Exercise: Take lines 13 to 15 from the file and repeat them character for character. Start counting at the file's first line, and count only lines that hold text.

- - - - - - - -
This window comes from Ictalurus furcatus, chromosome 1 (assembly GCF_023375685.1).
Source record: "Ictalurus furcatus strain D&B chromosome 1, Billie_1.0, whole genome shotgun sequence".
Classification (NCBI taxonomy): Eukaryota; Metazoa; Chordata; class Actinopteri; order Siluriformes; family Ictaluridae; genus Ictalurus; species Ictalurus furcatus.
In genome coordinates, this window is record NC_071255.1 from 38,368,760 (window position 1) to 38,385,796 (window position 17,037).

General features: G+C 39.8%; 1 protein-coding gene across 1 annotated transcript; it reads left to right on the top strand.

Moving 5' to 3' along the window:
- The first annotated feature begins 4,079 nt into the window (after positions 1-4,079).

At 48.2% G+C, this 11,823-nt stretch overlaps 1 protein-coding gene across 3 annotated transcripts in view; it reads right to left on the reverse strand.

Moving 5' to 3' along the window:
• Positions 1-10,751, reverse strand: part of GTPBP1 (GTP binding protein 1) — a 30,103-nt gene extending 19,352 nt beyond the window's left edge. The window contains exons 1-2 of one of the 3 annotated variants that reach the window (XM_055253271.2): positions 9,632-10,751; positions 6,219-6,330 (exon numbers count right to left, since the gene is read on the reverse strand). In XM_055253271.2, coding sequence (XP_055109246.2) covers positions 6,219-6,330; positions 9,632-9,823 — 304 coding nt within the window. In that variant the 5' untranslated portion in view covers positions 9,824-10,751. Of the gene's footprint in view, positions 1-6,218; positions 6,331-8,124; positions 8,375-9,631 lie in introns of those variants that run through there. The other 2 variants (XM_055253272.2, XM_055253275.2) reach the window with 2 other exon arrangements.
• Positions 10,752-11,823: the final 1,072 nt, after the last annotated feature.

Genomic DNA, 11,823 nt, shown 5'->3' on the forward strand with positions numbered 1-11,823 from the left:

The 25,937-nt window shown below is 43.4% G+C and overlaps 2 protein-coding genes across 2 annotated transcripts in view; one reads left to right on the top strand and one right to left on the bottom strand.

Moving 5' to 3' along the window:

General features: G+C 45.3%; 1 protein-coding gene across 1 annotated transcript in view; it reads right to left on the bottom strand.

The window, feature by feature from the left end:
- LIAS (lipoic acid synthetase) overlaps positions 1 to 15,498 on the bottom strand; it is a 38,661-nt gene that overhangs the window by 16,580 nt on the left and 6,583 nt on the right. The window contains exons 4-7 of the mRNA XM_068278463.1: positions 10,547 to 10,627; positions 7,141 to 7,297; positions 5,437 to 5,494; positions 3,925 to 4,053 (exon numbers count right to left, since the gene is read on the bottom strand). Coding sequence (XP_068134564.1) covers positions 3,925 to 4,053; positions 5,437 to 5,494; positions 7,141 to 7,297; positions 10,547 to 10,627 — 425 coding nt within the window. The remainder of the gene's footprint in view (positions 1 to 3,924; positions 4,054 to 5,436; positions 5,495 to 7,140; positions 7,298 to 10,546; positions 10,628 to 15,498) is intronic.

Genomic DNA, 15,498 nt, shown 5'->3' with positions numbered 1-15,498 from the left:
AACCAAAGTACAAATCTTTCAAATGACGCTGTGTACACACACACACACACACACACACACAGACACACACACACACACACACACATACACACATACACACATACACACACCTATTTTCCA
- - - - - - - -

The 25,937-nt window shown below is 43.4% G+C and overlaps 2 protein-coding genes across 2 annotated transcripts in view; one reads left to right on the top strand and one right to left on the bottom strand.

Moving 5' to 3' along the window:

General features: G+C 45.3%; 1 protein-coding gene across 1 annotated transcript in view; it reads right to left on the bottom strand.